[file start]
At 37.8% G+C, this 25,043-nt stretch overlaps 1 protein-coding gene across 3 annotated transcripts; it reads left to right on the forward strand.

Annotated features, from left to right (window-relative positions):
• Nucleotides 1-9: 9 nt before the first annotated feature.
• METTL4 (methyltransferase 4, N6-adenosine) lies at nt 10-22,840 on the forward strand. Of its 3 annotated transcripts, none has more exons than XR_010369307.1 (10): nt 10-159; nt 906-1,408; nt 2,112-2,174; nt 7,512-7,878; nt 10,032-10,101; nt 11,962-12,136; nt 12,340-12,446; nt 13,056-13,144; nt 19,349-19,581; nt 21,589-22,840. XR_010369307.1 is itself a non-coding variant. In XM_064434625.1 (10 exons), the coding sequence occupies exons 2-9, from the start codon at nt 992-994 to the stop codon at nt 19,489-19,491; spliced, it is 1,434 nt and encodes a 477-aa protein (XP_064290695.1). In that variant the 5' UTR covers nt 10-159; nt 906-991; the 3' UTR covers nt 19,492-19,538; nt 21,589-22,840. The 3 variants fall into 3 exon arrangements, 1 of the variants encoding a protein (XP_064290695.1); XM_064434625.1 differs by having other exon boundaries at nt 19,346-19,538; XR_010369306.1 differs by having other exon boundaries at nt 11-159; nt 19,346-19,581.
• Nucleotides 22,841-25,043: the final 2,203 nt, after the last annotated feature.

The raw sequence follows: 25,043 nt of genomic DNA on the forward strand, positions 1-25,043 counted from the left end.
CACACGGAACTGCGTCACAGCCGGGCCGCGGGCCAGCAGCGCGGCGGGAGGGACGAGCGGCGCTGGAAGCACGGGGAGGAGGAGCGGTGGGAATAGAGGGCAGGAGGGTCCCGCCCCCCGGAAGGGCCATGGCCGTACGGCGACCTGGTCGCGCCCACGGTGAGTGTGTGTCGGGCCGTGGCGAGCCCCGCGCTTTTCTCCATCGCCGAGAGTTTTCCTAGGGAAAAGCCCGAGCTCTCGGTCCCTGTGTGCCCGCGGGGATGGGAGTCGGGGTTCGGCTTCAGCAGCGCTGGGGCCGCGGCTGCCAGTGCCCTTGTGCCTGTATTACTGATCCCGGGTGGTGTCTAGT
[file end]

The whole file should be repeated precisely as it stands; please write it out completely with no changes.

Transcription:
At 37.8% G+C, this 25,043-nt stretch overlaps 1 protein-coding gene across 3 annotated transcripts; it reads left to right on the forward strand.

Annotated features, from left to right (window-relative positions):
• Nucleotides 1-9: 9 nt before the first annotated feature.
• METTL4 (methyltransferase 4, N6-adenosine) lies at nt 10-22,840 on the forward strand. Of its 3 annotated transcripts, none has more exons than XR_010369307.1 (10): nt 10-159; nt 906-1,408; nt 2,112-2,174; nt 7,512-7,878; nt 10,032-10,101; nt 11,962-12,136; nt 12,340-12,446; nt 13,056-13,144; nt 19,349-19,581; nt 21,589-22,840. XR_010369307.1 is itself a non-coding variant. In XM_064434625.1 (10 exons), the coding sequence occupies exons 2-9, from the start codon at nt 992-994 to the stop codon at nt 19,489-19,491; spliced, it is 1,434 nt and encodes a 477-aa protein (XP_064290695.1). In that variant the 5' UTR covers nt 10-159; nt 906-991; the 3' UTR covers nt 19,492-19,538; nt 21,589-22,840. The 3 variants fall into 3 exon arrangements, 1 of the variants encoding a protein (XP_064290695.1); XM_064434625.1 differs by having other exon boundaries at nt 19,346-19,538; XR_010369306.1 differs by having other exon boundaries at nt 11-159; nt 19,346-19,581.
• Nucleotides 22,841-25,043: the final 2,203 nt, after the last annotated feature.

The raw sequence follows: 25,043 nt of genomic DNA on the forward strand, positions 1-25,043 counted from the left end.
CACACGGAACTGCGTCACAGCCGGGCCGCGGGCCAGCAGCGCGGCGGGAGGGACGAGCGGCGCTGGAAGCACGGGGAGGAGGAGCGGTGGGAATAGAGGGCAGGAGGGTCCCGCCCCCCGGAAGGGCCATGGCCGTACGGCGACCTGGTCGCGCCCACGGTGAGTGTGTGTCGGGCCGTGGCGAGCCCCGCGCTTTTCTCCATCGCCGAGAGTTTTCCTAGGGAAAAGCCCGAGCTCTCGGTCCCTGTGTGCCCGCGGGGATGGGAGTCGGGGTTCGGCTTCAGCAGCGCTGGGGCCGCGGCTGCCAGTGCCCTTGTGCCTGTATTACTGATCCCGGGTGGTGTCTAGT